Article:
Thursday, November 27, 2014

Monthly Round-up: November 2014

It's the end of November already. Lots of stuff going on at the moment, and I don't just mean writing-wise. Sometimes Real Life gets in the way as well.

COMING SOON/OUT NOW

Quite a lot to report in this category!

DEATH SCENE is part of a promotional bundle pack organised by MuseItUp, which includes four mysteries by five authors for the bargain price of $1.99. This is a limited-time deal, so get it now. And, of course, DEATH SCENE is available on its own, too.

DEAD COOL, the second Shara Summers book, is out now!  Yay!!

I am also pleased to be able to announce that a story of mine is included in the forthcoming anthology THE DARK HEART OF PEEPING TOM, by Exaggerated Press. The anthology features stories that appeared in the 1990s horror fanzine PEEPING TOM, which included early work from a lot of now well-known British horror writers. And me...

The story of mine that features is "Jim Hendrix Eyes" which is now my most-published story - this is its fourth appearance. The anthology will be launched at the British Fantasy Society open night on 5 December.  Everyone is welcome at open nights, whether you are a member of the BFS or not.  If you happen to be in London that night, do come along.

If you can't, well you can still buy the book - just click on the link above.

PROMOTIONAL STUFF

This month I've been interviewed by Stuart West, and I was a guest on the Red River Radio blog talk radio show, the recording of which is still available to listen to.

WORK IN PROGRESS

Let's not go there.  Really.  My WIP is not co-operating.  When I get it behaving itself again, I will report.

My next update will be at the end of 2014 - where has this year gone??

Tuesday, November 11, 2014

A Publishing Milestone

(Cross-posted)

This month, I finally achieved something I'd been wanting to do for the past two years. I self-published my first collection of short dark suspense stories on Amazon, both for Kindle and the upcoming print edition. Malice and Mayhem: Tales of the Macabre are eleven stories, five previously published, that deal with how strong emotions like jealousy, obsession, and vengeance can often have detrimental, even deadly consequences.

I noticed that many of my characters, both in my short stories and in my longer works, are often seeking vengeance or are obsessed with wanting something, no matter how dangerous it might be. In "Obsession," Corinne cannot get over the fact her dead ex-boyfriend had a girlfriend before her, and she's determined to use necromancy to find out who he loved more. In "Family Tradition," a cursed kris (wavy dagger) forces a young man to commit murder, and he finds getting rid of the weapon is a lot harder than he expected.

These stories are influenced by the dark suspense shows of my past, namely ThrillerNight Gallery, and Alfred Hitchcock Presents. The idea is not to slather the stories in gore for the sake of scaring readers, but to leave them feeling uneasy. (Although there are some graphic descriptions, the overall rating for the book would probably be 14 and up.)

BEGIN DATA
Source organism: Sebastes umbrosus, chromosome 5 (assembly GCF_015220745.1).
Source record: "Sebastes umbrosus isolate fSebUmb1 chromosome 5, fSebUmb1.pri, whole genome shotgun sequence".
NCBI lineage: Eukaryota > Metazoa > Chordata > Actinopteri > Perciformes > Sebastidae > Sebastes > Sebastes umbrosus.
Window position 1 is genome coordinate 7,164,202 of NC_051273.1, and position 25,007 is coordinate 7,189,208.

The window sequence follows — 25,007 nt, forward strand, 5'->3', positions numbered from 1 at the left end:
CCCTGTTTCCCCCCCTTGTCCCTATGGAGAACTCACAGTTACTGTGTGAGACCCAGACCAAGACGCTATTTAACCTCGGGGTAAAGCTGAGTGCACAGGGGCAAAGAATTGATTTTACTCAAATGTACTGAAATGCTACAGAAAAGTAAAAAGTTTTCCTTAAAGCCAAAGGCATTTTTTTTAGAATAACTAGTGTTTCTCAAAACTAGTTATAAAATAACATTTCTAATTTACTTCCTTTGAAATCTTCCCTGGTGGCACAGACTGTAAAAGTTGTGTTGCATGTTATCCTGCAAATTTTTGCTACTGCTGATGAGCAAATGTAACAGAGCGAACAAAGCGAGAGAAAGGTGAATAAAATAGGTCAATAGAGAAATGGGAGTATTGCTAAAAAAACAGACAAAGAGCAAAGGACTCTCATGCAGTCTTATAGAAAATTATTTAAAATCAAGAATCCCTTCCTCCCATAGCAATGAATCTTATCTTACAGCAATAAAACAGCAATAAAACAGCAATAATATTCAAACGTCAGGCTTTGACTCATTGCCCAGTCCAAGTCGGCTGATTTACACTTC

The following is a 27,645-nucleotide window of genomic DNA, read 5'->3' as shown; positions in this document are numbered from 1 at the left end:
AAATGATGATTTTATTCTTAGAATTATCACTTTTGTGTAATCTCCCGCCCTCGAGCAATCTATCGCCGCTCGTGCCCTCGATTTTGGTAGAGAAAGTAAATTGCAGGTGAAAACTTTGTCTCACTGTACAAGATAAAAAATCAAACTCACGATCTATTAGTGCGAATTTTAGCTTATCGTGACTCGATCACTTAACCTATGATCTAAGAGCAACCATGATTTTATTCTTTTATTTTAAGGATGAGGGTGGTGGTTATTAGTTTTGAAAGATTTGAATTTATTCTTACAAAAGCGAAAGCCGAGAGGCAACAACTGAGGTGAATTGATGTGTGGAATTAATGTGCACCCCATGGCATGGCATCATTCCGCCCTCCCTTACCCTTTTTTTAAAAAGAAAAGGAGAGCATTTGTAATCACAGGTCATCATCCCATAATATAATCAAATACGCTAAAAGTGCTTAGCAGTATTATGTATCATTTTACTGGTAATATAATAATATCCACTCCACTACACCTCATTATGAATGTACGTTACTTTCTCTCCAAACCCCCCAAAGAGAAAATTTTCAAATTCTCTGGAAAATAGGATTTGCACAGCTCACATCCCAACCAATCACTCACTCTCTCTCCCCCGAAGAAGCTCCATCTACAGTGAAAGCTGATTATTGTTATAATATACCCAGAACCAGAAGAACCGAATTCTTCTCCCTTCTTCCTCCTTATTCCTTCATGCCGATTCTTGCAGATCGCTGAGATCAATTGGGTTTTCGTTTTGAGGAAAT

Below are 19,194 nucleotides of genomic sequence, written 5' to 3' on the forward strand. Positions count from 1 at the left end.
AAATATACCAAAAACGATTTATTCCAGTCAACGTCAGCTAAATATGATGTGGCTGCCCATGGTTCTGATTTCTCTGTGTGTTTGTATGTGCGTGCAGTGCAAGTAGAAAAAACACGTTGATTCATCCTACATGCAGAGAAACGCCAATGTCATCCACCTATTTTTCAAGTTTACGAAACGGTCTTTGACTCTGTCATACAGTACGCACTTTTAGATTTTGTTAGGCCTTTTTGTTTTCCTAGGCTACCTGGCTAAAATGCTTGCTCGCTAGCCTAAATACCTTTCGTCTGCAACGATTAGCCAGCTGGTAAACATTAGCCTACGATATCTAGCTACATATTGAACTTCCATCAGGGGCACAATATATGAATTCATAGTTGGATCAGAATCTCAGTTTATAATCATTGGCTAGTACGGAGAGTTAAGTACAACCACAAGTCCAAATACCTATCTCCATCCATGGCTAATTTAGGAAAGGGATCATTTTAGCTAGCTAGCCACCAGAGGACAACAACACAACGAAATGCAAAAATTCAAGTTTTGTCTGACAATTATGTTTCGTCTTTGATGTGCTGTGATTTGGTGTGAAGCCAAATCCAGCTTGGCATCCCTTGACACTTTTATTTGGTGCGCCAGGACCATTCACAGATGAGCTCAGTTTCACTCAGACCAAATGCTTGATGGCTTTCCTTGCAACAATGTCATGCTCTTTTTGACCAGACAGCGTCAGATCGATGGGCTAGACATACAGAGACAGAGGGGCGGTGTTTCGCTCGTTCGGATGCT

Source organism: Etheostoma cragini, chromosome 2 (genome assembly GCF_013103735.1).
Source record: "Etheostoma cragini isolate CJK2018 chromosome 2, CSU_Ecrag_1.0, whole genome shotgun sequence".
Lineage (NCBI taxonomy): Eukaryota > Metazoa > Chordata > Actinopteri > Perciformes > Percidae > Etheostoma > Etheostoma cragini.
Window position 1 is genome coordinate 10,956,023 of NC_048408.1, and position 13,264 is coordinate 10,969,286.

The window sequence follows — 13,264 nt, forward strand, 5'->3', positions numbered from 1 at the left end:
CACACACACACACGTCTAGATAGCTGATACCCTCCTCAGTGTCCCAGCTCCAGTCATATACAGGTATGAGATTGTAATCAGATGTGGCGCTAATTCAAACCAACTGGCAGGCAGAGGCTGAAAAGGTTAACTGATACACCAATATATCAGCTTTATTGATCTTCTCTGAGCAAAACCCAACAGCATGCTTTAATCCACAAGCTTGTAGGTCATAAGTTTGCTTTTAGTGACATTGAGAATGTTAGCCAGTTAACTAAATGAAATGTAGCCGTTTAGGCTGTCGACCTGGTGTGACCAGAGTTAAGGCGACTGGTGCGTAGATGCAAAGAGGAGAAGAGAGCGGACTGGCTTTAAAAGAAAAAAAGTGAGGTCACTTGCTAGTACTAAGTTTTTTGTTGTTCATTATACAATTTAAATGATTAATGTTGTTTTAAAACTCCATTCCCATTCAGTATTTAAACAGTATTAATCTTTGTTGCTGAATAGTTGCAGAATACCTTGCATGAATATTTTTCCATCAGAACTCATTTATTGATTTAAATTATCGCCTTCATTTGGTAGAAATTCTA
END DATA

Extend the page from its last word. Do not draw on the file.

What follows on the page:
You can find out more about Malice and Mayhem and read the entire first short story, "It's in Your Blood" by clicking here.

Sometimes, there's truth to the warning, "Be careful what you wish for..."

Thursday, October 23, 2014

Monthly Round-Up: October 2014

It's October already. Tthis month is mostly known as being Hallowe'en season. And for me it's also the month of my birth. I was born a week before Hallowe'en - fairly appropriate for a horror writer.

And it's time for another update, so here is the news for this month.

COMING SOON/OUT NOW

Death Scene is available at a 60% discount until the end of the month, as part of MuseItUp Publishing's fourth anniversary celebrations. If you haven't bought it yet, now might be a good time, before the price goes up.

Dead Cool is released on 25 November, but it can be pre-ordered if you want to get your order in now.

PROMOTIONAL STUFF

 Two guest appearances this month.  I was on Jami Gray's blog talking about the importance of a sense of place, and then on Margaret Fieland's blog talking about why my characters never get 'Happy Ever After' endings.

WORK IN PROGRESS

I have been feeling decidedly under the weather for a good part of this month, struck with the lingering virus that seems to be hitting rather a lot of people at the moment. I end up feeling tired all the time, so getting up early to write has been rather difficult. I'm still working on the horror WIP, though have not made as much progress as I would have liked.

Time seems to be flashing by, and I haven't done nearly enough writing. But there's still a bit of time left before the end of the year.

Happy Hallowe'en!

Tuesday, September 30, 2014

October Obsession

Con season is winding down and now it's time to move on to some serious writing. Tomorrow October Obsession starts, a writing challenge in which fellow participants, including yours truly, get busy and turn out wordage. Short story, novel, screenplay - doesn't matter. Heck, one doesn't even need to write something new. Revisions are fine, also.